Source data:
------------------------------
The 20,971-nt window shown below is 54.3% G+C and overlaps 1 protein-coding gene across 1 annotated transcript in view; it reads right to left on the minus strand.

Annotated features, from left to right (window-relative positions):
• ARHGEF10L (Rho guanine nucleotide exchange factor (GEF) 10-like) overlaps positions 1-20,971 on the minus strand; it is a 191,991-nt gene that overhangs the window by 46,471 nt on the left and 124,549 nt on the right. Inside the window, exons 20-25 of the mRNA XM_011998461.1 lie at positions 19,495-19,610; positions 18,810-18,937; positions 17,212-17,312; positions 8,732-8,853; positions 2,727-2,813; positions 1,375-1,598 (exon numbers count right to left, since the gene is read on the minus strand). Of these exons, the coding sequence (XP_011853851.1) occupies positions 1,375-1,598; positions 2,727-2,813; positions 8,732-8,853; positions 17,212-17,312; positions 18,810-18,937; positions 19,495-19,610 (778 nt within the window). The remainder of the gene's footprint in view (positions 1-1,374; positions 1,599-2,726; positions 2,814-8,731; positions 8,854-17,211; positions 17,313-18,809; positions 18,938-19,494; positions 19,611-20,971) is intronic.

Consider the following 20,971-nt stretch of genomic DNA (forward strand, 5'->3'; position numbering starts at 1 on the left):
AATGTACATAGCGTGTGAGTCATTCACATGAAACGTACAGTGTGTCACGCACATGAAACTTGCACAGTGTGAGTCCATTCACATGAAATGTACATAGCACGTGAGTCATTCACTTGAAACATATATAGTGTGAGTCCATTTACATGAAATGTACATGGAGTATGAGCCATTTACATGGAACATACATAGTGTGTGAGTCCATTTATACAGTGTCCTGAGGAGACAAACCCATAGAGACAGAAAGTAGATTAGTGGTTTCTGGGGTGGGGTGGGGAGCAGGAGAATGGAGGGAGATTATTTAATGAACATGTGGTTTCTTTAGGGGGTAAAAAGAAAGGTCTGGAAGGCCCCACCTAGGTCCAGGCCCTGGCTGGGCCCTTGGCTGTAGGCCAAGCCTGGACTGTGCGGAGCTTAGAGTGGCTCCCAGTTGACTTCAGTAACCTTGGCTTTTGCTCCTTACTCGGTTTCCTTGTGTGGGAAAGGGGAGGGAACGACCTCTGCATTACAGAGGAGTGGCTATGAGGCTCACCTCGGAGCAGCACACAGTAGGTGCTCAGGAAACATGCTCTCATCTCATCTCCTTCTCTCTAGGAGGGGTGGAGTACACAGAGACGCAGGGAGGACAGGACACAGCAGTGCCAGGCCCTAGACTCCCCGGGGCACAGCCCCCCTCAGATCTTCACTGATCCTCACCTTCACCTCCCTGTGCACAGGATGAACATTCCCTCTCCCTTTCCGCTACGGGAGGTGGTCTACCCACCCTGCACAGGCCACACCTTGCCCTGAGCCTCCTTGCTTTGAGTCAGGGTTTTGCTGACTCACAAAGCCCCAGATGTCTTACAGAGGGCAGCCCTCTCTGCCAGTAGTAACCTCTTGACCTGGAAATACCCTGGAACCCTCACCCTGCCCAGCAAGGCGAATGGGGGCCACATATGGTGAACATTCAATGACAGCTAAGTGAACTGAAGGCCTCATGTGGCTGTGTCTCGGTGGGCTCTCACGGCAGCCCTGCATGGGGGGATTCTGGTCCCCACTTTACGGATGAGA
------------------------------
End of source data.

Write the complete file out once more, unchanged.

The 20,971-nt window shown below is 54.3% G+C and overlaps 1 protein-coding gene across 1 annotated transcript in view; it reads right to left on the minus strand.

Annotated features, from left to right (window-relative positions):
• ARHGEF10L (Rho guanine nucleotide exchange factor (GEF) 10-like) overlaps positions 1-20,971 on the minus strand; it is a 191,991-nt gene that overhangs the window by 46,471 nt on the left and 124,549 nt on the right. Inside the window, exons 20-25 of the mRNA XM_011998461.1 lie at positions 19,495-19,610; positions 18,810-18,937; positions 17,212-17,312; positions 8,732-8,853; positions 2,727-2,813; positions 1,375-1,598 (exon numbers count right to left, since the gene is read on the minus strand). Of these exons, the coding sequence (XP_011853851.1) occupies positions 1,375-1,598; positions 2,727-2,813; positions 8,732-8,853; positions 17,212-17,312; positions 18,810-18,937; positions 19,495-19,610 (778 nt within the window). The remainder of the gene's footprint in view (positions 1-1,374; positions 1,599-2,726; positions 2,814-8,731; positions 8,854-17,211; positions 17,313-18,809; positions 18,938-19,494; positions 19,611-20,971) is intronic.

Consider the following 20,971-nt stretch of genomic DNA (forward strand, 5'->3'; position numbering starts at 1 on the left):
AATGTACATAGCGTGTGAGTCATTCACATGAAACGTACAGTGTGTCACGCACATGAAACTTGCACAGTGTGAGTCCATTCACATGAAATGTACATAGCACGTGAGTCATTCACTTGAAACATATATAGTGTGAGTCCATTTACATGAAATGTACATGGAGTATGAGCCATTTACATGGAACATACATAGTGTGTGAGTCCATTTATACAGTGTCCTGAGGAGACAAACCCATAGAGACAGAAAGTAGATTAGTGGTTTCTGGGGTGGGGTGGGGAGCAGGAGAATGGAGGGAGATTATTTAATGAACATGTGGTTTCTTTAGGGGGTAAAAAGAAAGGTCTGGAAGGCCCCACCTAGGTCCAGGCCCTGGCTGGGCCCTTGGCTGTAGGCCAAGCCTGGACTGTGCGGAGCTTAGAGTGGCTCCCAGTTGACTTCAGTAACCTTGGCTTTTGCTCCTTACTCGGTTTCCTTGTGTGGGAAAGGGGAGGGAACGACCTCTGCATTACAGAGGAGTGGCTATGAGGCTCACCTCGGAGCAGCACACAGTAGGTGCTCAGGAAACATGCTCTCATCTCATCTCCTTCTCTCTAGGAGGGGTGGAGTACACAGAGACGCAGGGAGGACAGGACACAGCAGTGCCAGGCCCTAGACTCCCCGGGGCACAGCCCCCCTCAGATCTTCACTGATCCTCACCTTCACCTCCCTGTGCACAGGATGAACATTCCCTCTCCCTTTCCGCTACGGGAGGTGGTCTACCCACCCTGCACAGGCCACACCTTGCCCTGAGCCTCCTTGCTTTGAGTCAGGGTTTTGCTGACTCACAAAGCCCCAGATGTCTTACAGAGGGCAGCCCTCTCTGCCAGTAGTAACCTCTTGACCTGGAAATACCCTGGAACCCTCACCCTGCCCAGCAAGGCGAATGGGGGCCACATATGGTGAACATTCAATGACAGCTAAGTGAACTGAAGGCCTCATGTGGCTGTGTCTCGGTGGGCTCTCACGGCAGCCCTGCATGGGGGGATTCTGGTCCCCACTTTACGGATGAGA